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The Lady Mowbray Stone cross base, east of Church of St Nicholas

A Scheduled Monument in Haxey, North Lincolnshire

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Coordinates

Latitude: 53.4897 / 53°29'23"N

Longitude: -0.8482 / 0°50'53"W

OS Eastings: 476516.938501

OS Northings: 399841.469

OS Grid: SK765998

Mapcode National: GBR QXJ2.5R

Mapcode Global: WHFFJ.YK81

Entry Name: The Lady Mowbray Stone cross base, east of Church of St Nicholas

Scheduled Date: 14 March 1997

Source: Historic England

Source ID: 1015538

English Heritage Legacy ID: 26617

County: North Lincolnshire

Civil Parish: Haxey

Built-Up Area: Haxey

Traditional County: Lincolnshire

Lieutenancy Area (Ceremonial County): Lincolnshire

Church of England Parish: Haxey St Nicholas

Church of England Diocese: Lincoln

Details

The monument includes a medieval cross base situated on the pavement at the
edge of the modern road, at the eastern end of the churchyard of St Nicholas
Church, approximately 50m to the east of the church.
The cross base is of worn limestone ashlar and includes a drum pedestal with a
square section foot, 0.65m square and 0.4m high, with an octagonal upper
section. The stump of the former cross shaft survives within the original
socket, broken flush with the top.
The monument is also believed to have been used as a mounting block in later
times.
The cross base is known locally as the Lady Mowbray or Hood Stone and is
associated with the local tradition of the `Haxey Hood' game held each year on
the sixth of January, where it is used as the site of the Fool's Speech and
for the ceremony of `Smoking the Fool'. It is one of three local standing
crosses surviving in Haxey, and is Grade II Listed.
The paved surfaces to the modern pavement and the modern highway are excluded
from the scheduling, although the ground beneath them is included.

MAP EXTRACT
The site of the monument is shown on the attached map extract.

Source: Historic England

Reasons for Scheduling

A standing cross is a free standing upright structure, usually of stone,
mostly erected during the medieval period (mid 10th to mid 16th centuries AD).
Standing crosses served a variety of functions. In churchyards they served as
stations for outdoor processions, particularly in the observance of Palm
Sunday. Elsewhere, standing crosses were used within settlements as places for
preaching, public proclamation and penance, as well as defining rights of
sanctuary. Standing crosses were also employed to mark boundaries between
parishes, property, or settlements. A few crosses were erected to commemorate
battles. Some crosses were linked to particular saints, whose support and
protection their presence would have helped to invoke. Crosses in market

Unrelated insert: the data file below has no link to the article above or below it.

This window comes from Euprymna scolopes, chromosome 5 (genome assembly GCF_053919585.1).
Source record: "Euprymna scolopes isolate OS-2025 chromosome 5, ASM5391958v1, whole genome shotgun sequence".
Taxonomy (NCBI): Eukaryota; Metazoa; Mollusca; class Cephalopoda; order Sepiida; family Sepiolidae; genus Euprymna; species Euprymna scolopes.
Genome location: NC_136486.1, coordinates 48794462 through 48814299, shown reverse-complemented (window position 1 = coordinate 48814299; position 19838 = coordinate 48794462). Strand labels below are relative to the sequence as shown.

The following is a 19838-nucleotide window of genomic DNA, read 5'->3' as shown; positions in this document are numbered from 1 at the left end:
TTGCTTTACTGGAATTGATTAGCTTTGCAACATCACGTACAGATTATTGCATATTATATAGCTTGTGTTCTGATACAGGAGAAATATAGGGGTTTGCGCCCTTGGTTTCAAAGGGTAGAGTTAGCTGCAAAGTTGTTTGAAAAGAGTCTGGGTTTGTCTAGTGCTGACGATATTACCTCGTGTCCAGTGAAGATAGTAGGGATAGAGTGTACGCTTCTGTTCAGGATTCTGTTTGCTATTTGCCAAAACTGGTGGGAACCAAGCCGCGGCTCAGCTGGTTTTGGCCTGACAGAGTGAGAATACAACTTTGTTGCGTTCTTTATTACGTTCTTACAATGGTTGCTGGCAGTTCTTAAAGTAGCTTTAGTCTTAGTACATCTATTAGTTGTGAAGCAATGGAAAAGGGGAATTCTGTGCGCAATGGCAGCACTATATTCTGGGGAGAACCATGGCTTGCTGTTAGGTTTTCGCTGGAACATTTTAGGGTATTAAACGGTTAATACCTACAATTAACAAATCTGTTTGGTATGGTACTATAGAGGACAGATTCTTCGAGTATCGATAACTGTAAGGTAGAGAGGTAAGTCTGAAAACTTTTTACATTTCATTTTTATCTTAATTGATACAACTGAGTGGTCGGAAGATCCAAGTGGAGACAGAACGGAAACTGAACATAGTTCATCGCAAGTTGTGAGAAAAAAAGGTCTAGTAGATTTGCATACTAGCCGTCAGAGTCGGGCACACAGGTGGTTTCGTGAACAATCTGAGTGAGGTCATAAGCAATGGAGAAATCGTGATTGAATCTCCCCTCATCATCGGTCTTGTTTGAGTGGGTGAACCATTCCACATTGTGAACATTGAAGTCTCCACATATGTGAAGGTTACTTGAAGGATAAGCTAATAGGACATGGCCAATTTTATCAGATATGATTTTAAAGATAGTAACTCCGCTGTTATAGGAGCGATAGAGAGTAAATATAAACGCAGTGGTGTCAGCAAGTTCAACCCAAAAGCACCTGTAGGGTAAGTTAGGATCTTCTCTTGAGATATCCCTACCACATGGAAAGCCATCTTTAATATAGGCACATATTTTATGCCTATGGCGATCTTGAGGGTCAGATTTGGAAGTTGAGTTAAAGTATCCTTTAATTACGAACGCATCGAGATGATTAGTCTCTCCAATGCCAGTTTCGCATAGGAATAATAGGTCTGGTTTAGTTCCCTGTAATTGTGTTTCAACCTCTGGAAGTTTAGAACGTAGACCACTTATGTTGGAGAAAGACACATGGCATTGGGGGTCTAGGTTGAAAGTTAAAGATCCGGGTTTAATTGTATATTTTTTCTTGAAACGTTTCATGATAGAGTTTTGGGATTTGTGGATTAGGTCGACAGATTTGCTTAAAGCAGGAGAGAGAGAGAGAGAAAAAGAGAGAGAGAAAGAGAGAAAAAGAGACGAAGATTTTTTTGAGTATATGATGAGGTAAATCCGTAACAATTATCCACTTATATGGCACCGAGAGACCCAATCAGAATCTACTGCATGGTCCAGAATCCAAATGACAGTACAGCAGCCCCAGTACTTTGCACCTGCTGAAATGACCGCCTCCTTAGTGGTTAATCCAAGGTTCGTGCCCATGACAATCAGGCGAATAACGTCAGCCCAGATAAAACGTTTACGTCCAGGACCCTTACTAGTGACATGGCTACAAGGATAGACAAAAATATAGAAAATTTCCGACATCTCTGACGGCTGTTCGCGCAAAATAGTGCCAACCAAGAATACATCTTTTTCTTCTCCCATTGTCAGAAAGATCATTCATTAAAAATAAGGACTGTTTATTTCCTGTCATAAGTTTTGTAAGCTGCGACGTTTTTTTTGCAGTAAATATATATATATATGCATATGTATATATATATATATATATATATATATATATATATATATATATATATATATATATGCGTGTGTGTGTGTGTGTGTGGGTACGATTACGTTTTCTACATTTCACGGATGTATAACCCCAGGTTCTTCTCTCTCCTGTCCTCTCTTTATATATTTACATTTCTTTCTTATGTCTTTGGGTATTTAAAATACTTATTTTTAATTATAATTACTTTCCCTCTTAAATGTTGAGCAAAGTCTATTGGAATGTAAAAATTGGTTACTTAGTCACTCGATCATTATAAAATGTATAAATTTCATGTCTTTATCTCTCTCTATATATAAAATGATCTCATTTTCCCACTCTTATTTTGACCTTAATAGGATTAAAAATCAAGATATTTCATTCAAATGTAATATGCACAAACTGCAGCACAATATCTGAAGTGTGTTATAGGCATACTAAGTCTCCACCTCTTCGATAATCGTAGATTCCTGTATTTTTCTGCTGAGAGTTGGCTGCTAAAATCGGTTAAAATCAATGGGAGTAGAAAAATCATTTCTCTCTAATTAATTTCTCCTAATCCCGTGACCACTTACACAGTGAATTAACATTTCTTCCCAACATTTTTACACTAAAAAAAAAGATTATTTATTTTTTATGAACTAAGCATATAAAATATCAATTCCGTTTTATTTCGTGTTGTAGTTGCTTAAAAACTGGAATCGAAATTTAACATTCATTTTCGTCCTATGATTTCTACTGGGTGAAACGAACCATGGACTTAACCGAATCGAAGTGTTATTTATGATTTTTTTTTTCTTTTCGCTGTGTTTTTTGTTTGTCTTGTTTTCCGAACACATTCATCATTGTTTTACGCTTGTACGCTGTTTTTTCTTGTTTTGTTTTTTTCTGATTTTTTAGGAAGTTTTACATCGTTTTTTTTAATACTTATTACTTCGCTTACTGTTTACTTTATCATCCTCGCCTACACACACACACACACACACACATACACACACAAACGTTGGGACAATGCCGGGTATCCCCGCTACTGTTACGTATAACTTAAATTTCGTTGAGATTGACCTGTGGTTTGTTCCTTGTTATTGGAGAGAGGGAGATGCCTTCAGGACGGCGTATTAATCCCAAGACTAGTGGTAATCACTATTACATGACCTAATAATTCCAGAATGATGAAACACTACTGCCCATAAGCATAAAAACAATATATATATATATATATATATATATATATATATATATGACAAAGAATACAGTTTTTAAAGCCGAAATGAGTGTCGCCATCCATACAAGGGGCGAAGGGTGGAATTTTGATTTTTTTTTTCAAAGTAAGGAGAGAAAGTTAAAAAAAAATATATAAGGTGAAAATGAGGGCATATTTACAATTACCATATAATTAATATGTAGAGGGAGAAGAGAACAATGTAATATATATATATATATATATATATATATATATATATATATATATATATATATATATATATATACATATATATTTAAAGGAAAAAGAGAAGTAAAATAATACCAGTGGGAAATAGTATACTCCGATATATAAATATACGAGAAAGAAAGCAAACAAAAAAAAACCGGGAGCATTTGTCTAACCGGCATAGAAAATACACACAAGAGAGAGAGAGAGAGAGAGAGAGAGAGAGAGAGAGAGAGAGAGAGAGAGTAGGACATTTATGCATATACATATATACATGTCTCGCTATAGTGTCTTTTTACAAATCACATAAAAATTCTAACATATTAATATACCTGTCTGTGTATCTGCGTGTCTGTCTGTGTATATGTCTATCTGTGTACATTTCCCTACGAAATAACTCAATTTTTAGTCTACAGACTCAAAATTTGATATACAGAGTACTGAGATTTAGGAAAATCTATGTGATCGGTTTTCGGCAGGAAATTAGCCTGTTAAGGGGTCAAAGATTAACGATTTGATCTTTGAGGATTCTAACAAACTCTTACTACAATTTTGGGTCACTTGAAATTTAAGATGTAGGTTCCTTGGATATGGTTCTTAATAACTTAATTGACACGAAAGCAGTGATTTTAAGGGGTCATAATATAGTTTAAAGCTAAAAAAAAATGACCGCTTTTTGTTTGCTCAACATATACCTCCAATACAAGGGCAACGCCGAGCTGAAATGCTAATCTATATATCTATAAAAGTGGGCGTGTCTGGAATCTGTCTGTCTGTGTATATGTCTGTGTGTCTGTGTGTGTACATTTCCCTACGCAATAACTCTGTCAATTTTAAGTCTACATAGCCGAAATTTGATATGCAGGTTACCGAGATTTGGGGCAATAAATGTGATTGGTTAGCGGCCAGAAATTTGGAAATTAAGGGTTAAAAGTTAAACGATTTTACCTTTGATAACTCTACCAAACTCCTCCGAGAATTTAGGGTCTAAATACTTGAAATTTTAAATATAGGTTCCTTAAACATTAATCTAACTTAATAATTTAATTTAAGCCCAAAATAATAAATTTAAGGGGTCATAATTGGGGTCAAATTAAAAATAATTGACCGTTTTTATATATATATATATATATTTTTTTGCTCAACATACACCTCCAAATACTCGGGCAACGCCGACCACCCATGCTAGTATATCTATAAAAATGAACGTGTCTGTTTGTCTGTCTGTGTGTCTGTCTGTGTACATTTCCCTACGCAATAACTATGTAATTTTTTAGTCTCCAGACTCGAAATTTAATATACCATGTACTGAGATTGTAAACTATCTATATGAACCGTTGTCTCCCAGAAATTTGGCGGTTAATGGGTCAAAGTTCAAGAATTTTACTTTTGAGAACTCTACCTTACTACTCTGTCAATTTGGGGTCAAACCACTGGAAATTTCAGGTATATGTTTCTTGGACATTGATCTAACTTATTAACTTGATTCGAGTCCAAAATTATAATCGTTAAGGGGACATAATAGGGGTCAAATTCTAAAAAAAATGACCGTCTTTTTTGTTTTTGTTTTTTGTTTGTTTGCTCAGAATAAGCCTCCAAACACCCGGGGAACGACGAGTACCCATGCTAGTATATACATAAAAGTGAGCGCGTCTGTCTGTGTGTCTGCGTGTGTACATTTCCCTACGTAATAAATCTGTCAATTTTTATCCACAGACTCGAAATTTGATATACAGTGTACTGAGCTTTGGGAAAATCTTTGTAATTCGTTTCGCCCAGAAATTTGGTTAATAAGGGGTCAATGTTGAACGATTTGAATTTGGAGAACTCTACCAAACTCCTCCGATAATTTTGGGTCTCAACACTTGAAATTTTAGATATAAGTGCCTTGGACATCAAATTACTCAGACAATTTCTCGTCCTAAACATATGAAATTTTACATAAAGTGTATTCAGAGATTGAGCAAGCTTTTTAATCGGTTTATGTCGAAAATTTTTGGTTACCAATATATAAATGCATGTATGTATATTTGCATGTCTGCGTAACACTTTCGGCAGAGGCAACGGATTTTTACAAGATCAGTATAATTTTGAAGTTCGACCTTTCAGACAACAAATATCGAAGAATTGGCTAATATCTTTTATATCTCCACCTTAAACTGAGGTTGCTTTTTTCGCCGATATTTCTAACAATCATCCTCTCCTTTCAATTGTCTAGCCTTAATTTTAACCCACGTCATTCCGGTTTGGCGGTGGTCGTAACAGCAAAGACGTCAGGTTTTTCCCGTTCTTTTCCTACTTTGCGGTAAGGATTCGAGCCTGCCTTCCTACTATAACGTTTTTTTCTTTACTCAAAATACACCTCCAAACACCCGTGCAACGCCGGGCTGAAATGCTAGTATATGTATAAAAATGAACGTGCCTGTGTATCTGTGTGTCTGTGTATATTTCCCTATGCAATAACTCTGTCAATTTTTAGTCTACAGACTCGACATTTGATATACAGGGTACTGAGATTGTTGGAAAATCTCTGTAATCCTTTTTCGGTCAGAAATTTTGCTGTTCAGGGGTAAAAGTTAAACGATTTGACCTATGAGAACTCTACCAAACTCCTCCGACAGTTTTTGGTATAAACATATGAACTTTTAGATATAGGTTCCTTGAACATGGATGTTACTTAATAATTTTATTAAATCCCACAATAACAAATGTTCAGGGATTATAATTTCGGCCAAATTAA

places may have helped to validate transactions. After the Reformation, some
crosses continued in use as foci for municipal or borough ceremonies, for
example as places for official proclamations and announcements; some were the
scenes of games or recreational activity.
Standing crosses were distributed throughout England and are thought to have
numbered in excess of 12,000. However, their survival since the Reformation
has been variable, being much affected by local conditions, attitudes and
religious sentiment. In particular, many cross-heads were destroyed by
iconoclasts during the 16th and 17th centuries. Less than 2,000 medieval
standing crosses, with or without cross-heads, are now thought to exist. The
oldest and most basic form of standing cross is the monolith, a stone shaft
often set directly in the ground without a base. The most common form is the
stepped cross, in which the shaft is set in a socket stone and raised upon a
flight of steps; this type of cross remained current from the 11th to 12th
centuries until after the Reformation. Where the cross-head survives it may
take a variety of forms, from a lantern-like structure to a crucifix; the more
elaborate examples date from the 15th century. Much less common than stepped
crosses are spire-shaped crosses, often composed of three or four receding
stages with elaborate architectural decoration and/or sculptured figures; the
most famous of these include the Eleanor crosses, erected by Edward I at the
stopping places of the funeral cortege of his wife, who died in 1290. Also
uncommon are the preaching crosses which were built in public places from the
13th century, typically in the cemeteries of religious communities and
cathedrals, market places and wide thoroughfares; they include a stepped base,
buttresses supporting a vaulted canopy, in turn carrying either a shaft and
head or a pinnacled spire. Standing crosses contribute significantly to our
understanding of medieval customs, both secular and religious, and to our
knowledge of medieval parishes and settlement patterns. All crosses which
survive as standing monuments, especially those which stand in or near their
original location, are considered worthy of protection.

Although the Lady Mowbray Stone cross base is is very worn and the shaft is
broken to the top of base, it nevertheless is thought to be in its original
position and is one of three local crosses surviving in Haxey.

Source: Historic England

Sources

Books and journals
Rudkin, E H, Lincolnshire Folklore, (1973), 90-97
Other
Humberside SMR, Sites and Monuments Records Sheets, (1996)

Source: Historic England

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